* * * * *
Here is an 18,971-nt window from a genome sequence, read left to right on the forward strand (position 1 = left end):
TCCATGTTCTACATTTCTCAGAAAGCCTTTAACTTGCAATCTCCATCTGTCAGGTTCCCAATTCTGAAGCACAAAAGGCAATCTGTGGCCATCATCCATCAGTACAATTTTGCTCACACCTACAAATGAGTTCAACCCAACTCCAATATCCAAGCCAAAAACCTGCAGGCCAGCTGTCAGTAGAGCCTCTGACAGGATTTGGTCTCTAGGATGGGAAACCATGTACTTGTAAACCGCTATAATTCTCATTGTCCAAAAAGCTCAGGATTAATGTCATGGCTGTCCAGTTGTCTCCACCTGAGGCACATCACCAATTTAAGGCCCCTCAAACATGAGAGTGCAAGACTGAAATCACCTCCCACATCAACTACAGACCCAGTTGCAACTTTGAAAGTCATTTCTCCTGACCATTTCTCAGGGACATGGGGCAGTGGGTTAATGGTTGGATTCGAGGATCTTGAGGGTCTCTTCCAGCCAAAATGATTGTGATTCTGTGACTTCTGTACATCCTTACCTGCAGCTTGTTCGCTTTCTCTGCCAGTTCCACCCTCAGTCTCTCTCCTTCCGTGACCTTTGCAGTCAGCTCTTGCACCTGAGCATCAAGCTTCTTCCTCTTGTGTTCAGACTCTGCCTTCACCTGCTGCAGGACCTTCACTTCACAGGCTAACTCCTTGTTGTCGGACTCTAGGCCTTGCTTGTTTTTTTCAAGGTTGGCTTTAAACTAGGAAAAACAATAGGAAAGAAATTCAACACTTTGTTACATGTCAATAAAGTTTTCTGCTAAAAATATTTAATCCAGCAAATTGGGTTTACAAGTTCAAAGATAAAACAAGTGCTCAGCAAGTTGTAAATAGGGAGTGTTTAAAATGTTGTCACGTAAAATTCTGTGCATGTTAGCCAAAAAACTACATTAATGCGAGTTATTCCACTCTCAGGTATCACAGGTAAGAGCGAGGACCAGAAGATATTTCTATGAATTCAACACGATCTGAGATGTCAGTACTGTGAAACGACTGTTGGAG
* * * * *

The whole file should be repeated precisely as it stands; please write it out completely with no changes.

Here is an 18,971-nt window from a genome sequence, read left to right on the forward strand (position 1 = left end):
TCCATGTTCTACATTTCTCAGAAAGCCTTTAACTTGCAATCTCCATCTGTCAGGTTCCCAATTCTGAAGCACAAAAGGCAATCTGTGGCCATCATCCATCAGTACAATTTTGCTCACACCTACAAATGAGTTCAACCCAACTCCAATATCCAAGCCAAAAACCTGCAGGCCAGCTGTCAGTAGAGCCTCTGACAGGATTTGGTCTCTAGGATGGGAAACCATGTACTTGTAAACCGCTATAATTCTCATTGTCCAAAAAGCTCAGGATTAATGTCATGGCTGTCCAGTTGTCTCCACCTGAGGCACATCACCAATTTAAGGCCCCTCAAACATGAGAGTGCAAGACTGAAATCACCTCCCACATCAACTACAGACCCAGTTGCAACTTTGAAAGTCATTTCTCCTGACCATTTCTCAGGGACATGGGGCAGTGGGTTAATGGTTGGATTCGAGGATCTTGAGGGTCTCTTCCAGCCAAAATGATTGTGATTCTGTGACTTCTGTACATCCTTACCTGCAGCTTGTTCGCTTTCTCTGCCAGTTCCACCCTCAGTCTCTCTCCTTCCGTGACCTTTGCAGTCAGCTCTTGCACCTGAGCATCAAGCTTCTTCCTCTTGTGTTCAGACTCTGCCTTCACCTGCTGCAGGACCTTCACTTCACAGGCTAACTCCTTGTTGTCGGACTCTAGGCCTTGCTTGTTTTTTTCAAGGTTGGCTTTAAACTAGGAAAAACAATAGGAAAGAAATTCAACACTTTGTTACATGTCAATAAAGTTTTCTGCTAAAAATATTTAATCCAGCAAATTGGGTTTACAAGTTCAAAGATAAAACAAGTGCTCAGCAAGTTGTAAATAGGGAGTGTTTAAAATGTTGTCACGTAAAATTCTGTGCATGTTAGCCAAAAAACTACATTAATGCGAGTTATTCCACTCTCAGGTATCACAGGTAAGAGCGAGGACCAGAAGATATTTCTATGAATTCAACACGATCTGAGATGTCAGTACTGTGAAACGACTGTTGGAG